Otto Lilienthal (1848 – 96)
The latest inductee to our Hall of Fame is the Prussian aeronautical pioneer, Otto Lilienthal.
Growing up in Anklam which is in Pomerania Otto and his brother, Gustav, were fascinated by birds and the concept of manned flight. As boys, and rather like the Greek mythological pair, Daedalus and Icarus, they experimented with strap-on wings but, perhaps fortunately, were unable to achieve sufficient levitation to fly.
Undaunted, however, Otto, after seeing military service in the Franco-Prussian War, continued his interest in nascent aeronautics, publishing in 1889 his famous investigation into bird flight as the basis for aviation, Der Vogelflug als Grundlage der Fliegekunst. Otto was particularly fascinated by the flight pattern of white storks and his detailed investigations convinced him that a wing-flapping movement was the key to successful human flight.
Meanwhile, his day job was running his own company which manufactured boilers and steam engines. He devised a small engine which worked on a system of tubular boilers, much safer than many of the engines operating at the time, and this success game him the economic freedom to carry on his aeronautical experiments.
During the early 1890s our hero cracked on at pace developing monoplanes, wing-flapping planes and biplanes. Essentially his aircraft were gliders, carefully designed to allow him to change the centre of gravity by shifting his body. However, if they caught an unexpected current of air they were difficult to control, mainly because he held the glider by his shoulders which meant only his legs and lower body could move. Throughout his career he applied for and received around 25 patents.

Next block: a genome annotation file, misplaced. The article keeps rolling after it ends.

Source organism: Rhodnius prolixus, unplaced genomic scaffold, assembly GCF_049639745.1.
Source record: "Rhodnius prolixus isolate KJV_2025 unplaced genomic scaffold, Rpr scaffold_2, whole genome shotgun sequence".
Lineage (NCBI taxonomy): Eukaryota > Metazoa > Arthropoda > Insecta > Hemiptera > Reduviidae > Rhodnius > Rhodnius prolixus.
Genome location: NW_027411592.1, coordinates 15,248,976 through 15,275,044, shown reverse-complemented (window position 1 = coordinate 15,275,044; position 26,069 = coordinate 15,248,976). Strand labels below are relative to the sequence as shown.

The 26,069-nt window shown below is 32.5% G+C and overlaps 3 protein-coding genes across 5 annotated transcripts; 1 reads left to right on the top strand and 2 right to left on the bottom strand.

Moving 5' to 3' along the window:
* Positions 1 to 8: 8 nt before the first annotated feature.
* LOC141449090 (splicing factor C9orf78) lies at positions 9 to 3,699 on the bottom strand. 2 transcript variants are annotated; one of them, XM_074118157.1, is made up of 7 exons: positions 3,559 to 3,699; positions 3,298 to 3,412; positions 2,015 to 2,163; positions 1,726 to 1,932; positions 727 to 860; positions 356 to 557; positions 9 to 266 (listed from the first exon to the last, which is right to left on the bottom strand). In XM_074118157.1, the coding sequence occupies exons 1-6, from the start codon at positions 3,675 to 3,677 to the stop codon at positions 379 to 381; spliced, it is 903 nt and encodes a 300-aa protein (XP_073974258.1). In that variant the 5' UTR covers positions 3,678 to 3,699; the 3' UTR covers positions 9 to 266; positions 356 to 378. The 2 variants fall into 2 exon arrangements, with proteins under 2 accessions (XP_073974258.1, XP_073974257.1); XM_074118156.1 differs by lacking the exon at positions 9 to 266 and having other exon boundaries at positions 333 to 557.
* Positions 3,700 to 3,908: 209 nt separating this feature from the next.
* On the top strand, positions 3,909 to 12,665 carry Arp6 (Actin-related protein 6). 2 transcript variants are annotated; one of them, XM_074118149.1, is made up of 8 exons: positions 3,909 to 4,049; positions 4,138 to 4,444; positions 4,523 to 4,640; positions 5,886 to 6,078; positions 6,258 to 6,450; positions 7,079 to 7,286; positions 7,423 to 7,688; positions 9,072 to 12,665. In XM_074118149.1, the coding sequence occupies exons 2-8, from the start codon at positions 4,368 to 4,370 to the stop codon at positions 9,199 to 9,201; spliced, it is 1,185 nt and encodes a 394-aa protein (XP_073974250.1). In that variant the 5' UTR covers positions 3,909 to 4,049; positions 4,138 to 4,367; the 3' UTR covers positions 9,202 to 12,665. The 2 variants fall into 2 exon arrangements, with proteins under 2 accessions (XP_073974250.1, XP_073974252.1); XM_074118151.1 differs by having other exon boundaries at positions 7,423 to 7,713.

To begin with Otto used to jump off a small hill near Steglitz in Berlin, building a hut in the shape of a tower on the top to create a 109 metre high jumping-off point and, incidentally, somewhere to store his apparatus. In 1894 he decided to build his own artificial hill called Fliegerberg which was 15 metres tall and allowed him to jump irrespective of the wind direction.
Otto’s fame spread. There were regularly crowds who assembled to watch his experiments at Lichterfelde and, internationally, he became acknowledged as a father of flight. Over his relatively short flying career he made around 2,000 flights, although his first recorded jump took him a distance of just over 25 metres. In 1893 at the Rhinow Hills he was able to cover a distance fo 250 metres, a record that was still standing at the time of his demise.
Inevitably, as you would expect of an inductee, his end came in rather spectacular fashion. On 9th August 1896 he went as usual to the Rhinow Hills and on his first jump covered his usual 250 metres. However, disaster struck on his fourth glide. The machine pitched headlong towards the earth. Otto was unable to pull the machine out of its decline and trapped in his glider fell to the earth from a distance of around 50 feet. He was transported by horse-drawn cart to Stolln for a medical examination where he was found to have fractured his vertebrae. Passing in and out of consciousness Otto hung on for 36 hours but even the ministrations of one of the world’s most eminent surgeons in Berlin couldn’t save him. His last words were, “Opfer müssen gebracht werden!” (Sacrifices must be made!).
Otto, for your experiments into flight and your stoicism at the end, you are a worthy inductee.
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